Experience with endoluminal colonic wall stents for the management of large bowel obstruction for benign and malignant disease

Wael Z. Tamim, Ali Ghellai, Timothy C. Counihan, Richard S. Swanson, Jay M. Colby, W. Brian Sweeney*

*Corresponding author for this work

Research output: Contribution to journalArticlepeer-review

62 Scopus citations

Abstract

Hypothesis: To assess the applicability and efficacy of endoluminal colonic wall stents (ECWSs) in the management of large bowel obstruction (LBO). Design: Inception cohort study. Setting: University-based tertiary medical center. Patients: Eleven consecutive patients with LBO in the absence of peritonitis. Intervention: Placement of ECWS under endoscopic and fluoroscopic guidance. Main Outcome Measures: The success rate in ECWS placement, the efficacy in decompressing the obstruction, and the patency rate of the ECWS. Results: Successful placement of ECWSs was obtainable in 10 of 11 patients. Once placed, all 10 patients achieved immediate decompression of their LBO. Eight patients had malignant obstructions associated with distant spread of disease; 3 patients had diverticular disease. Among those with malignant obstruction, 6 patients had successful and lasting palliation without colostomy, 1 patient underwent 1-stage resection 1 month later with no evidence of obstruction, and 1 patient could not be stented so diversion was done. None of the patients with diverticular disease required diversion 2 had complete bowel preparation followed by resection with primary anastomosis, whereas the third declined surgery. Four of the 10 patients required overlapping ECWSs to bridge the stricture. One patient required a second ECWS secondary to recurrence of obstruction after stent migration and has continued palliation of his stage 4 rectal cancer for the last 11 months. No other complications were encountered. Conclusions: Urgent surgery with colostomy for LBO was avoided in 10 of 11 patients because of successful placement of ECWSs. We believe that endoscopic colonic stenting is safe, effective, and lasting, and should be considered as initial nonoperative management in all patients seen with LBO in the absence of peritonitis.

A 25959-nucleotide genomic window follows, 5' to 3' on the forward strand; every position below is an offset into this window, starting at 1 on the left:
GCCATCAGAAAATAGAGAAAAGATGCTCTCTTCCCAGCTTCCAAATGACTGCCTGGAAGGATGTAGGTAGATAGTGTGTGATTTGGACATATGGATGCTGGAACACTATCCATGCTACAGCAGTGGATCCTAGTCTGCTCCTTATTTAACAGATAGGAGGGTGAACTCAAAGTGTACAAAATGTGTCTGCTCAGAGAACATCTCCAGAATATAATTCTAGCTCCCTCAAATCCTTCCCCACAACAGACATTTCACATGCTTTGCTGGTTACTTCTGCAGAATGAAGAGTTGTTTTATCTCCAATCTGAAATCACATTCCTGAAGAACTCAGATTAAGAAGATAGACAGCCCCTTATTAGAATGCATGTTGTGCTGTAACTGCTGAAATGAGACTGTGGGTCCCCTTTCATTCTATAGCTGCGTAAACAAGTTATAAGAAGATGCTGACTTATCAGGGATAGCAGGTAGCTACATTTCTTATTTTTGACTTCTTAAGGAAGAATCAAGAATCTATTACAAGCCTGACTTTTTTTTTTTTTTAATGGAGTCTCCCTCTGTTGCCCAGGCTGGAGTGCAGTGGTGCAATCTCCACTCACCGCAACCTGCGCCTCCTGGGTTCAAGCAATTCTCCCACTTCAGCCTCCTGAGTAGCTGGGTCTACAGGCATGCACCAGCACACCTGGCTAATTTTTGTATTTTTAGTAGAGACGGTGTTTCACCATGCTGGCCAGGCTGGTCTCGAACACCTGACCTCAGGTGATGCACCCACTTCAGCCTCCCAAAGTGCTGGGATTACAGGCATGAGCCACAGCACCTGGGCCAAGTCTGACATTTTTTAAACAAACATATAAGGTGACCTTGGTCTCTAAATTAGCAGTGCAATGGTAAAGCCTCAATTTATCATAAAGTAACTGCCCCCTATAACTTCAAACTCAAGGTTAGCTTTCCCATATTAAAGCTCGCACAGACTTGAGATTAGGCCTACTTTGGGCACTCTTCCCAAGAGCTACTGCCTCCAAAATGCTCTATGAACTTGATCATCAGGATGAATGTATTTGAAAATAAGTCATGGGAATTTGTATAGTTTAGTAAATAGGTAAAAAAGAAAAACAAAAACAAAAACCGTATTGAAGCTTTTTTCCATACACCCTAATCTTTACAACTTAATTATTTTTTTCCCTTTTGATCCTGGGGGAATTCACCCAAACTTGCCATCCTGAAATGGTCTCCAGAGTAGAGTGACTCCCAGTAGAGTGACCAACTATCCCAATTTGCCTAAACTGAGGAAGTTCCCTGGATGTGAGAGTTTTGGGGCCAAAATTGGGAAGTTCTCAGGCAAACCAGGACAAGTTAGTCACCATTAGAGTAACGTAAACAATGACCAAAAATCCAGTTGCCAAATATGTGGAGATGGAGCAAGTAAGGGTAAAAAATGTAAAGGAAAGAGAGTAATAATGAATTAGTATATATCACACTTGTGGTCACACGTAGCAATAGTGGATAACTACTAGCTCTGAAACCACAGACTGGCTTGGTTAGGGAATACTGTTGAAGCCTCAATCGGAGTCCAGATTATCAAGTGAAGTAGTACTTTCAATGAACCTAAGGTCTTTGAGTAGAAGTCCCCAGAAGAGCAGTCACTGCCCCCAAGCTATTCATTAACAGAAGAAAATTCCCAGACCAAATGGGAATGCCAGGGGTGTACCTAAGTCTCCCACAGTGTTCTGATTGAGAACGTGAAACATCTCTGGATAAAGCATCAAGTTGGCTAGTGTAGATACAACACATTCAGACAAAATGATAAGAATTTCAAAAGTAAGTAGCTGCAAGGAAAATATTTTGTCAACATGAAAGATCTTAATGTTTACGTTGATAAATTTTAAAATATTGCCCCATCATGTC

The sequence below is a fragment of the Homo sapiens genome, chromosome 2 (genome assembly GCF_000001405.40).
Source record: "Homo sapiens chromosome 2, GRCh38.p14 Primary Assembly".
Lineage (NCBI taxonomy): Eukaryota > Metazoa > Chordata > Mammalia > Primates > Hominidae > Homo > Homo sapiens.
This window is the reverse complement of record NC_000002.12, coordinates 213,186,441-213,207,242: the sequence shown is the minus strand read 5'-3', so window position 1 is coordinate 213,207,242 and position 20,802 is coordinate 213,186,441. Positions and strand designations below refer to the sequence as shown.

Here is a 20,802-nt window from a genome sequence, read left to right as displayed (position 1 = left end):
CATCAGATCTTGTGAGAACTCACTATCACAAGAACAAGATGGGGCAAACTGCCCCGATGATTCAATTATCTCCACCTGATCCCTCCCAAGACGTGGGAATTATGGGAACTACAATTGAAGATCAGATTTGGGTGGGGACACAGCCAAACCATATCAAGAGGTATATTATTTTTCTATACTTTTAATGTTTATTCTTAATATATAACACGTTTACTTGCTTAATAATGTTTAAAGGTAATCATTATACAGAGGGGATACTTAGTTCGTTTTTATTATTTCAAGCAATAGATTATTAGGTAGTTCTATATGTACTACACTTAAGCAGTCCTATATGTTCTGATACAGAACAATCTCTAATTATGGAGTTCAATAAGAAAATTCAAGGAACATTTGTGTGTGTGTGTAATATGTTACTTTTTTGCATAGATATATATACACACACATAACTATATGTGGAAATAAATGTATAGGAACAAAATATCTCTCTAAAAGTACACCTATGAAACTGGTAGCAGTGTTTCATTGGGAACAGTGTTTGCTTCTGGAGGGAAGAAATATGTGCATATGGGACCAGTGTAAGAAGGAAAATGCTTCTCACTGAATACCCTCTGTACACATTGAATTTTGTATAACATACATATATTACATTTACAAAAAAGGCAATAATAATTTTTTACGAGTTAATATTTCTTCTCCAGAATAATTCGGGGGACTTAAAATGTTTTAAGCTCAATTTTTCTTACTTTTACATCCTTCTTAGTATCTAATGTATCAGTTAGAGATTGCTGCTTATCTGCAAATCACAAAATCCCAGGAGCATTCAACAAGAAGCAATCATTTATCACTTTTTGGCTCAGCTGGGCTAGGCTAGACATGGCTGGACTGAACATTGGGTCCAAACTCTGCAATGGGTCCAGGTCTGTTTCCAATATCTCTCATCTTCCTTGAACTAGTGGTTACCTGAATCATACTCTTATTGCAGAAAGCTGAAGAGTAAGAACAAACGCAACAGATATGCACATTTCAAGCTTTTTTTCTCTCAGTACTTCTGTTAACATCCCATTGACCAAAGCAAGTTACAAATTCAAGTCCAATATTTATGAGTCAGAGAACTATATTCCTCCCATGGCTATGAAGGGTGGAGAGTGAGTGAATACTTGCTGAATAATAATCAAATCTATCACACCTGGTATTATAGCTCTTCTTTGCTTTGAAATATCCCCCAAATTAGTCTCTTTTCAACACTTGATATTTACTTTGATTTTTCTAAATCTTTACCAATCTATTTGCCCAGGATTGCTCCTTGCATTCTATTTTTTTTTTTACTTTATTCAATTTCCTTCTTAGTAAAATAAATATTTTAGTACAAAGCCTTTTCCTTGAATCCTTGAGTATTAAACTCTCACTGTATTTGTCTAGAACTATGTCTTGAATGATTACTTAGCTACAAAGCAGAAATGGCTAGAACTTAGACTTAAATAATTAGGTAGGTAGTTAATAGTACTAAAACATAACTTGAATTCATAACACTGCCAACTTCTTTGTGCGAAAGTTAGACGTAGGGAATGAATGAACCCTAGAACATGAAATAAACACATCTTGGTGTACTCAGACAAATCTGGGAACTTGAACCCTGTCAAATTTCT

Original languageEnglish
Pages (from-to)434-438
Number of pages5
JournalArchives of Surgery
Volume135
Issue number4
DOIs
StatePublished - Apr 2000

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